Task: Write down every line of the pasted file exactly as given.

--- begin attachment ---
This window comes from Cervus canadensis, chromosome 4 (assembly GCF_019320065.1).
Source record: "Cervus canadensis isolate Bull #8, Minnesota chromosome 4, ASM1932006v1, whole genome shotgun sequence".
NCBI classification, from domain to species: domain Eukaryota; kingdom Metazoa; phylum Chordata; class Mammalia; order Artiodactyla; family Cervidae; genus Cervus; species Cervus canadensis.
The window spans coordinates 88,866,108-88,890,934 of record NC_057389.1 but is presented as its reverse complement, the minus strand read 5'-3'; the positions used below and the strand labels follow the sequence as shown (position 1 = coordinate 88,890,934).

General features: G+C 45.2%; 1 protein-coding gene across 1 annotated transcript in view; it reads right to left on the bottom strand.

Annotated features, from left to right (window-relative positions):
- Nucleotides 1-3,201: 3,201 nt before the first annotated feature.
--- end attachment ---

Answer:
This window comes from Cervus canadensis, chromosome 4 (assembly GCF_019320065.1).
Source record: "Cervus canadensis isolate Bull #8, Minnesota chromosome 4, ASM1932006v1, whole genome shotgun sequence".
NCBI classification, from domain to species: domain Eukaryota; kingdom Metazoa; phylum Chordata; class Mammalia; order Artiodactyla; family Cervidae; genus Cervus; species Cervus canadensis.
The window spans coordinates 88,866,108-88,890,934 of record NC_057389.1 but is presented as its reverse complement, the minus strand read 5'-3'; the positions used below and the strand labels follow the sequence as shown (position 1 = coordinate 88,890,934).

General features: G+C 45.2%; 1 protein-coding gene across 1 annotated transcript in view; it reads right to left on the bottom strand.

Annotated features, from left to right (window-relative positions):
- Nucleotides 1-3,201: 3,201 nt before the first annotated feature.